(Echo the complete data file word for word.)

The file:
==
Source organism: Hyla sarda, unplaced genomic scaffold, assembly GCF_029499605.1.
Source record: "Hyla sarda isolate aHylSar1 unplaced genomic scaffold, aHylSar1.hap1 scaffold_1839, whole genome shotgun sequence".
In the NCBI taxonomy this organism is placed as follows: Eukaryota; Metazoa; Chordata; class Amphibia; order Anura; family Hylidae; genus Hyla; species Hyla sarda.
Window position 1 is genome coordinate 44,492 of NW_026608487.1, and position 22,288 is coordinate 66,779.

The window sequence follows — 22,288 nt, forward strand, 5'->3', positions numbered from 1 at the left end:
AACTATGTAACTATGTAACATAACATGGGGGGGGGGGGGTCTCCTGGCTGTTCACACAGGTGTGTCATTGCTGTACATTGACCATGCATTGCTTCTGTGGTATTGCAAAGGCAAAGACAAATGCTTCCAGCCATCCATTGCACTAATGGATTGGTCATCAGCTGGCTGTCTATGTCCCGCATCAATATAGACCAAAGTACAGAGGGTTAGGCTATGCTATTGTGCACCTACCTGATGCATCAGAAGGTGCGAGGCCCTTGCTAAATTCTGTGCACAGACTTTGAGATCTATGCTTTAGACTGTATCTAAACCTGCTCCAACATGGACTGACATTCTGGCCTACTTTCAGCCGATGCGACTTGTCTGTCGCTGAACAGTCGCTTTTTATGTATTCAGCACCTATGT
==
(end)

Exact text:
Source organism: Hyla sarda, unplaced genomic scaffold, assembly GCF_029499605.1.
Source record: "Hyla sarda isolate aHylSar1 unplaced genomic scaffold, aHylSar1.hap1 scaffold_1839, whole genome shotgun sequence".
In the NCBI taxonomy this organism is placed as follows: Eukaryota; Metazoa; Chordata; class Amphibia; order Anura; family Hylidae; genus Hyla; species Hyla sarda.
Window position 1 is genome coordinate 44,492 of NW_026608487.1, and position 22,288 is coordinate 66,779.

The window sequence follows — 22,288 nt, forward strand, 5'->3', positions numbered from 1 at the left end:
AACTATGTAACTATGTAACATAACATGGGGGGGGGGGGGTCTCCTGGCTGTTCACACAGGTGTGTCATTGCTGTACATTGACCATGCATTGCTTCTGTGGTATTGCAAAGGCAAAGACAAATGCTTCCAGCCATCCATTGCACTAATGGATTGGTCATCAGCTGGCTGTCTATGTCCCGCATCAATATAGACCAAAGTACAGAGGGTTAGGCTATGCTATTGTGCACCTACCTGATGCATCAGAAGGTGCGAGGCCCTTGCTAAATTCTGTGCACAGACTTTGAGATCTATGCTTTAGACTGTATCTAAACCTGCTCCAACATGGACTGACATTCTGGCCTACTTTCAGCCGATGCGACTTGTCTGTCGCTGAACAGTCGCTTTTTATGTATTCAGCACCTATGT